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Clueless Condi: Bombs, Brahms, and ‘Birth Pangs’

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Yet another reason to be worried about your future, courtesy of the Bush administration: our nation's top diplomat equates the death and destruction afflicting the Middle East with... labor contractions. "What we're seeing here," said Condi Rice before heading to the war zone, "in a sense, is...the birth pangs of a new Middle East." It takes a cockeyed optimist -- or a delusional zealot -- to see the good in all that suffering. But, apparently, Rice is not alone. In Rush Limbaugh's opinion, "Bush is sitting around the White House pretty happy with what's going on in the Middle East -- there's a new paradigm going on." This sunny-side-up judgment was borne out during Bush's get-away day joint press conference with Tony Blair. "This is a moment of intense conflict in the Middle East," said the president, "yet our aim is to turn it into a moment of opportunity." Ah, yes... when life hands you Lebanons, make lemonade.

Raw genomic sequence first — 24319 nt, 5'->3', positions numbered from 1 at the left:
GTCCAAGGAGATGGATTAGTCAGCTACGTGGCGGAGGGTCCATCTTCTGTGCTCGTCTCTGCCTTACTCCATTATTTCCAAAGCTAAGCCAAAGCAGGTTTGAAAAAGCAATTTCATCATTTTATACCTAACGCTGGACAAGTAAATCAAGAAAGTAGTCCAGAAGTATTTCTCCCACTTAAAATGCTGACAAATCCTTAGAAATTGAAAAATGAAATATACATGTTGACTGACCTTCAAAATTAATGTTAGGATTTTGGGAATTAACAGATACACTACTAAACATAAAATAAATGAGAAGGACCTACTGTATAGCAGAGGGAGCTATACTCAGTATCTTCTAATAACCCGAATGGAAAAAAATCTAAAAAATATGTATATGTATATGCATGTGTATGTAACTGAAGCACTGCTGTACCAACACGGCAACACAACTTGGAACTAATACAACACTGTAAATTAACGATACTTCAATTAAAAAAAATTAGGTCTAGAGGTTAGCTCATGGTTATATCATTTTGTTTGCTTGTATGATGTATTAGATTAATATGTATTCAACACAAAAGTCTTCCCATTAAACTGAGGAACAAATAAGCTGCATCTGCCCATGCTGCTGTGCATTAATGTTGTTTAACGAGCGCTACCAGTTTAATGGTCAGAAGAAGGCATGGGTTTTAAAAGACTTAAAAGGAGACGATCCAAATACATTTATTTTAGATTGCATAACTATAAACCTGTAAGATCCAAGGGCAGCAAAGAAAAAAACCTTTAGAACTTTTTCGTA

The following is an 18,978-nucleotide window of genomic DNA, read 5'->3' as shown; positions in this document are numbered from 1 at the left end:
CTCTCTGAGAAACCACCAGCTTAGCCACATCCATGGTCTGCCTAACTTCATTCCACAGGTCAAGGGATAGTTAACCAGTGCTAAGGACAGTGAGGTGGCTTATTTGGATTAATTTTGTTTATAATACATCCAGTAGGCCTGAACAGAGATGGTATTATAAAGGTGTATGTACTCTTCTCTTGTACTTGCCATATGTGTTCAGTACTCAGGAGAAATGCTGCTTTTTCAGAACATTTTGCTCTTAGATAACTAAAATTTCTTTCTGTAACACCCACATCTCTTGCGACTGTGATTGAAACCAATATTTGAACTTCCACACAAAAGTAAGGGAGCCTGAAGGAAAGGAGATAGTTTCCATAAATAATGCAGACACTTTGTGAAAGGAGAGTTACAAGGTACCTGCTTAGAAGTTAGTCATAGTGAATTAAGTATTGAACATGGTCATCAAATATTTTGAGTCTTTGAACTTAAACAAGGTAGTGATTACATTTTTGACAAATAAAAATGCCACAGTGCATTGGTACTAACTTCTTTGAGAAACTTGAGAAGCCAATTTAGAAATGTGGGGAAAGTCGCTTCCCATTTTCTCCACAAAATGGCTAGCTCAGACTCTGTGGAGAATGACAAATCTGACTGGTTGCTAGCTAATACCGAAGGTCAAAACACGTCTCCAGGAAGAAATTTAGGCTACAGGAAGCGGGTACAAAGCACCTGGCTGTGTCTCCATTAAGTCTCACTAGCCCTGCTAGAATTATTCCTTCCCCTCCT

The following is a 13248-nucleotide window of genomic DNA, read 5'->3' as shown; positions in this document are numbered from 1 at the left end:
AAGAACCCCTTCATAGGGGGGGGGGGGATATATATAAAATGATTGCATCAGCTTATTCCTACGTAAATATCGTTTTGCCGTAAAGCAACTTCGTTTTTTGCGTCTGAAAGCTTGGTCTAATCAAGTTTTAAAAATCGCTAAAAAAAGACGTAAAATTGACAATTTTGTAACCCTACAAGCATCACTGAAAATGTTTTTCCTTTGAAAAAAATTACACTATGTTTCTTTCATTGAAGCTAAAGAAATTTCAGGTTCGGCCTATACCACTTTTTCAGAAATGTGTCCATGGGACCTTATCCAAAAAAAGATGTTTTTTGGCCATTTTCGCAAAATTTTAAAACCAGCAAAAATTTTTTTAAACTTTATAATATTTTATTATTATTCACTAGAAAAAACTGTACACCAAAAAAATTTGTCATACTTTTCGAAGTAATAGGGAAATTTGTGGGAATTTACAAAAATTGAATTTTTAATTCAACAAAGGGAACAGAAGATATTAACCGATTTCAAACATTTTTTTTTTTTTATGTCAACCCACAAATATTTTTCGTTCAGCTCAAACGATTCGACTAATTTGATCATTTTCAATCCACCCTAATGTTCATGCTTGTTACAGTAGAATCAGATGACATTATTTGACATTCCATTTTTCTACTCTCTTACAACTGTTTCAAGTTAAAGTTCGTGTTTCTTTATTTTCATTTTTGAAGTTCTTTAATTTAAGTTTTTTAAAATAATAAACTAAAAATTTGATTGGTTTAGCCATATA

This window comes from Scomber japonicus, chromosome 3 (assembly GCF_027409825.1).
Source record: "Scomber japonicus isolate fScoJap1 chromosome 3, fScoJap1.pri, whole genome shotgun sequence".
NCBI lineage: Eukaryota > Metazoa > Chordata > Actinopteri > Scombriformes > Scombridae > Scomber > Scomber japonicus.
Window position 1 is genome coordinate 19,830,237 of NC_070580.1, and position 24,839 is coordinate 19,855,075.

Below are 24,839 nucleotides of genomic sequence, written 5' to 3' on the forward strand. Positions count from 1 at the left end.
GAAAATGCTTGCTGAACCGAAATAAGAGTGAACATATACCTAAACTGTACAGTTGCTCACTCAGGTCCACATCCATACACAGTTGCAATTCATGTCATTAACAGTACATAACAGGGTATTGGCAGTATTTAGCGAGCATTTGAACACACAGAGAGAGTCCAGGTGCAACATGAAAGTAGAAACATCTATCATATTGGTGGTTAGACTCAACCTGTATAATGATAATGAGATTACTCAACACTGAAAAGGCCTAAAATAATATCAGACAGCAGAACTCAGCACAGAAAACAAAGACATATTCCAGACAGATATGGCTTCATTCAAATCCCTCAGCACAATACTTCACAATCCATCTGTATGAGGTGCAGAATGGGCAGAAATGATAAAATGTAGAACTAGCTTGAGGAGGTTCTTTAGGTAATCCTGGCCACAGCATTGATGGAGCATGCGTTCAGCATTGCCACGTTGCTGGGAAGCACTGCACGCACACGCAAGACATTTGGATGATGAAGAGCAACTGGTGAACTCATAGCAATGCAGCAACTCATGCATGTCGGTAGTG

Birth pangs? New paradigm? Moment of opportunity? Is George Orwell alive and well and working in the GOP's messaging department?

But, to be fair, Condi is not completely insensitive to the gravity of the situation. Out of respect for the carnage in the Middle East, she opted out of the traditional comedy skits at last week's Asian security talks in Kuala Lumpur (who'll ever forget Colin Powell's 2004 performance of YMCA?) -- choosing instead to perform two pieces from the brooding classical repertoire of Johannes Brahms.

"It is a serious time," she said "it is not a time that is frivolous, and I will play something that is in accordance with my serious mood." By all accounts, the gathered diplomats and foreign ministers ate it up. "Oh, beautiful, beautiful," gushed Philippines Foreign Secretary Alberto Romulo. "She's a great pianist."

It's good to know that despite the geopolitical upheaval, the world's civil servants still know how to appreciate a gal who can tickle the ivories.

The body count may be rising in Baghdad and Beirut but, really, who can resist Brahms' Sonata for Violin and Piano in D Minor, Opus 108?